The Big Bang Theory implies that the universe erupted from nothing or from an infinite state of singularity in which the entire energy and existence of the present universe was confined. Initially as the universe bursts out of this prison it expands through various stages until matter and energy is released in open space and matter is freed to form into gaseous clouds, then into stars gathering into groups of galaxies.
Contrary to the often held notion that the Big Bang is an atheistic model of existence, the Big Bang theory would require the need of an original mechanism, it implies the necessity and need for a creator who powered it, including a cause behind the universe that depends upon intelligence. This has indeed caused concern within the scientific academic world, which otherwise induces natural explanations only (Andrei Linde, The Self-Reproducing Inflationary Universe, in The Scientific American (ed.) David H. Levy, New York, Macmillan Publishers, 2000, p. 386).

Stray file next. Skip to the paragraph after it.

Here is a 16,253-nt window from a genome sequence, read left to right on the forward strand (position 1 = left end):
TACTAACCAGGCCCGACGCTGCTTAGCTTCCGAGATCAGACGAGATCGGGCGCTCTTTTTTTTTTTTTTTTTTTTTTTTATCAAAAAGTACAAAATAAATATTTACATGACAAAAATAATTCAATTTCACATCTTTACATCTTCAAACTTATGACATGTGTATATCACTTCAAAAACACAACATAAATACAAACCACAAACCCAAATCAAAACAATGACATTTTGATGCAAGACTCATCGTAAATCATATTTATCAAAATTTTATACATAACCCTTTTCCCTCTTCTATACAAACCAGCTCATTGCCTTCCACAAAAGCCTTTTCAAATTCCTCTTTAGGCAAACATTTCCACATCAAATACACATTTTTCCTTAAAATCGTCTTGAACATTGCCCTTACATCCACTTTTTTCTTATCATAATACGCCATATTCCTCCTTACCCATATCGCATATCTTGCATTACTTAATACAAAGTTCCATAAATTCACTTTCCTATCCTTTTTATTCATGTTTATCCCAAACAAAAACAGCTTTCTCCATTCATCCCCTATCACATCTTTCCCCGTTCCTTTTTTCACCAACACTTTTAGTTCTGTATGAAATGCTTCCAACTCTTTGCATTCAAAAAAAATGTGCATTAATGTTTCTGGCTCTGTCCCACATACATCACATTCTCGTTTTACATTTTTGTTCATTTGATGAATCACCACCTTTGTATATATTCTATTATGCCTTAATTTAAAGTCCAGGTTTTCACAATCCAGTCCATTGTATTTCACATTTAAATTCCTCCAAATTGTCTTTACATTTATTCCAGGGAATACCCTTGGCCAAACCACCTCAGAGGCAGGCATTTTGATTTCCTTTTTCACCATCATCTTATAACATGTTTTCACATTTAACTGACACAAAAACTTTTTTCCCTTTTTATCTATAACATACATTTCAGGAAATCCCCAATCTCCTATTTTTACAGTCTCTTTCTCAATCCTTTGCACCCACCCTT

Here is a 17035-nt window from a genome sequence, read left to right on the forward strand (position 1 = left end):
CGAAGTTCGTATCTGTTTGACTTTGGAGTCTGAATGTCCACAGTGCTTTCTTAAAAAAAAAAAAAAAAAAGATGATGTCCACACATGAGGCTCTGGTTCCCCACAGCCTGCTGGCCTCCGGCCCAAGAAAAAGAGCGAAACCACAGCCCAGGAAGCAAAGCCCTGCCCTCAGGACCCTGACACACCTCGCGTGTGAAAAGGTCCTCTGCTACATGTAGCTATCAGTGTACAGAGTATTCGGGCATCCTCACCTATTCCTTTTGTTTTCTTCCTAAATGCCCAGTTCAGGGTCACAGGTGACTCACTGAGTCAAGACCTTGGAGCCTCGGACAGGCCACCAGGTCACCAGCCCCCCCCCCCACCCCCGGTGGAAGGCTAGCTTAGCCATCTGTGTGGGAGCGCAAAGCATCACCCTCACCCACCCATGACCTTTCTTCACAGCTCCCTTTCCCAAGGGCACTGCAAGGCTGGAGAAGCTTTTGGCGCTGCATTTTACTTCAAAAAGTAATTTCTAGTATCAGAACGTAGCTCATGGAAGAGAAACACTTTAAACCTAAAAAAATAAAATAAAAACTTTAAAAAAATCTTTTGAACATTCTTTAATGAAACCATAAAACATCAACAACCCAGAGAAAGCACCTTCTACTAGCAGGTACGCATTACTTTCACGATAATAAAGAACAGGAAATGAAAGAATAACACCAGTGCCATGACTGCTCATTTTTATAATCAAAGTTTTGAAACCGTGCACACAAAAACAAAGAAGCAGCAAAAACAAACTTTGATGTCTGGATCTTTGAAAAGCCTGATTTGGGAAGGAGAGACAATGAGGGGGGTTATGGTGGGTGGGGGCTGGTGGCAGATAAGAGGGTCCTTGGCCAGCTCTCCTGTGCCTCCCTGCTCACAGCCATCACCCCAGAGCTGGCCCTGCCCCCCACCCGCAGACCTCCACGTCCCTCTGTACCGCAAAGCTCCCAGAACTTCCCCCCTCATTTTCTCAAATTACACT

Very few atheists dare to touch this topic in details and most scientists and philosophers either remain silent on the matter or at least indicate the possibility of divine action. The former atheist Antony Flew claims that the Big Bang theory changed everything and disturbed the naturalistic paradigms of the cosmologist and the atheist alike (There is a God, pp. 136-7). Also Hawking records that there were reactions against his work since it upset many physicists while it delighted religious leaders who believed in an act of creation, ‘for here was scientific proof (Hawking, The Universe in a Nutshell, p.41).’ Indeed the atheist exponent, Quentin Smith, concedes that among atheists an uncomfortable silence ruled and the response is weak and almost invisible (see Quentin Smith, A Big Bang Cosmological Argument For God’s Nonexistence (Infidel.org, 1992)
Consequently, a number of atheist scientists have embraced as a clear probability the existance of a creator, e.g. Robert Jastrow and Antony Flew (see: Jastrow, Until the Sun Dies, p. 21 and Antony Flew, There is God: How the World’s Most Notorious Atheist Changed His Mind (New York: Harper Collins Books, 2007), pp. 136-7).